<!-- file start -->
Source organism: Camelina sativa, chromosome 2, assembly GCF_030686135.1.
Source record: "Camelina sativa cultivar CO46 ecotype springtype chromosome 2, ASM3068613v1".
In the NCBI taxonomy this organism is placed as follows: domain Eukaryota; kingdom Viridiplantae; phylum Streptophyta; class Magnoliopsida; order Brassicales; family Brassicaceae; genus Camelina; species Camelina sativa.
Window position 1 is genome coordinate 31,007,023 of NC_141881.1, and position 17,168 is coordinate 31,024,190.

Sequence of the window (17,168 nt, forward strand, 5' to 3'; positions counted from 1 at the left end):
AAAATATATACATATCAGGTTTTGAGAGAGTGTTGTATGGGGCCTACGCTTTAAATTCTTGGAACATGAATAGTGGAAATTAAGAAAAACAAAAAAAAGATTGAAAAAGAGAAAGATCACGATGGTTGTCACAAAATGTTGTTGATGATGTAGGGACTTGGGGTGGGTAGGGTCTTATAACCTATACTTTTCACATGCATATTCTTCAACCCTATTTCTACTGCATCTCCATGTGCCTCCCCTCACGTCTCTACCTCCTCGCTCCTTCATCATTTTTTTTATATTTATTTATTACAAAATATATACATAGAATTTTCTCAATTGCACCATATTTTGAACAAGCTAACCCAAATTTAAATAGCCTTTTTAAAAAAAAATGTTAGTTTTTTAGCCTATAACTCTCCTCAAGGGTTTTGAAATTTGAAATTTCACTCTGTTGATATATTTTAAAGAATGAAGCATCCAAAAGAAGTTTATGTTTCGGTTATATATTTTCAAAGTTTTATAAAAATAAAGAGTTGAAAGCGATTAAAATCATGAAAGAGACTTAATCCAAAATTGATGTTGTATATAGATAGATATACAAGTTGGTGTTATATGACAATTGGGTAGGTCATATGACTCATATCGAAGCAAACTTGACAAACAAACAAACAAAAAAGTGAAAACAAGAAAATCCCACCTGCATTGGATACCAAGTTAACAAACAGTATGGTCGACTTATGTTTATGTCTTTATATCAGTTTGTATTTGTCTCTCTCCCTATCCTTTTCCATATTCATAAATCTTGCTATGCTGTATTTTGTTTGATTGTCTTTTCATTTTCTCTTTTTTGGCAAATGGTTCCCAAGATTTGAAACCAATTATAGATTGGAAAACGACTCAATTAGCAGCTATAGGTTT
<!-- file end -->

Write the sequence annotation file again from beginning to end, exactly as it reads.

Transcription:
Source organism: Camelina sativa, chromosome 2, assembly GCF_030686135.1.
Source record: "Camelina sativa cultivar CO46 ecotype springtype chromosome 2, ASM3068613v1".
In the NCBI taxonomy this organism is placed as follows: domain Eukaryota; kingdom Viridiplantae; phylum Streptophyta; class Magnoliopsida; order Brassicales; family Brassicaceae; genus Camelina; species Camelina sativa.
Window position 1 is genome coordinate 31,007,023 of NC_141881.1, and position 17,168 is coordinate 31,024,190.

Sequence of the window (17,168 nt, forward strand, 5' to 3'; positions counted from 1 at the left end):
AAAATATATACATATCAGGTTTTGAGAGAGTGTTGTATGGGGCCTACGCTTTAAATTCTTGGAACATGAATAGTGGAAATTAAGAAAAACAAAAAAAAGATTGAAAAAGAGAAAGATCACGATGGTTGTCACAAAATGTTGTTGATGATGTAGGGACTTGGGGTGGGTAGGGTCTTATAACCTATACTTTTCACATGCATATTCTTCAACCCTATTTCTACTGCATCTCCATGTGCCTCCCCTCACGTCTCTACCTCCTCGCTCCTTCATCATTTTTTTTATATTTATTTATTACAAAATATATACATAGAATTTTCTCAATTGCACCATATTTTGAACAAGCTAACCCAAATTTAAATAGCCTTTTTAAAAAAAAATGTTAGTTTTTTAGCCTATAACTCTCCTCAAGGGTTTTGAAATTTGAAATTTCACTCTGTTGATATATTTTAAAGAATGAAGCATCCAAAAGAAGTTTATGTTTCGGTTATATATTTTCAAAGTTTTATAAAAATAAAGAGTTGAAAGCGATTAAAATCATGAAAGAGACTTAATCCAAAATTGATGTTGTATATAGATAGATATACAAGTTGGTGTTATATGACAATTGGGTAGGTCATATGACTCATATCGAAGCAAACTTGACAAACAAACAAACAAAAAAGTGAAAACAAGAAAATCCCACCTGCATTGGATACCAAGTTAACAAACAGTATGGTCGACTTATGTTTATGTCTTTATATCAGTTTGTATTTGTCTCTCTCCCTATCCTTTTCCATATTCATAAATCTTGCTATGCTGTATTTTGTTTGATTGTCTTTTCATTTTCTCTTTTTTGGCAAATGGTTCCCAAGATTTGAAACCAATTATAGATTGGAAAACGACTCAATTAGCAGCTATAGGTTT